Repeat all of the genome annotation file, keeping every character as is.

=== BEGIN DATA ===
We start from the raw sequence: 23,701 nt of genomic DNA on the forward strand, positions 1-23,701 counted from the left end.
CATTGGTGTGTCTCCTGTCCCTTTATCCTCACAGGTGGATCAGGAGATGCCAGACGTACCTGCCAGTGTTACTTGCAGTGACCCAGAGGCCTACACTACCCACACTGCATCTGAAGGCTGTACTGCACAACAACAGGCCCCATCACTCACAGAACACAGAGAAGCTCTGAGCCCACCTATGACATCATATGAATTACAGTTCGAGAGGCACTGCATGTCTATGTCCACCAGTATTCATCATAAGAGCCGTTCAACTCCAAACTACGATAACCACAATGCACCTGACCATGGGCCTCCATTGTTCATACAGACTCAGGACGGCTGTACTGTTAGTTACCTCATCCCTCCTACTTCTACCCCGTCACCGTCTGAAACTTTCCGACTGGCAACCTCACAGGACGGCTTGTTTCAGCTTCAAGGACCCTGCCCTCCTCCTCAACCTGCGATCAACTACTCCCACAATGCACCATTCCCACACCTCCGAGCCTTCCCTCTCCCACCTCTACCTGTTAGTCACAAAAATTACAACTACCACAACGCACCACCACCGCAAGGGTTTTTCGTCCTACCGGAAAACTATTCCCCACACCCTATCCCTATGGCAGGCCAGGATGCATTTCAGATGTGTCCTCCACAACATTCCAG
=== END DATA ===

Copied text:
We start from the raw sequence: 23,701 nt of genomic DNA on the forward strand, positions 1-23,701 counted from the left end.
CATTGGTGTGTCTCCTGTCCCTTTATCCTCACAGGTGGATCAGGAGATGCCAGACGTACCTGCCAGTGTTACTTGCAGTGACCCAGAGGCCTACACTACCCACACTGCATCTGAAGGCTGTACTGCACAACAACAGGCCCCATCACTCACAGAACACAGAGAAGCTCTGAGCCCACCTATGACATCATATGAATTACAGTTCGAGAGGCACTGCATGTCTATGTCCACCAGTATTCATCATAAGAGCCGTTCAACTCCAAACTACGATAACCACAATGCACCTGACCATGGGCCTCCATTGTTCATACAGACTCAGGACGGCTGTACTGTTAGTTACCTCATCCCTCCTACTTCTACCCCGTCACCGTCTGAAACTTTCCGACTGGCAACCTCACAGGACGGCTTGTTTCAGCTTCAAGGACCCTGCCCTCCTCCTCAACCTGCGATCAACTACTCCCACAATGCACCATTCCCACACCTCCGAGCCTTCCCTCTCCCACCTCTACCTGTTAGTCACAAAAATTACAACTACCACAACGCACCACCACCGCAAGGGTTTTTCGTCCTACCGGAAAACTATTCCCCACACCCTATCCCTATGGCAGGCCAGGATGCATTTCAGATGTGTCCTCCACAACATTCCAG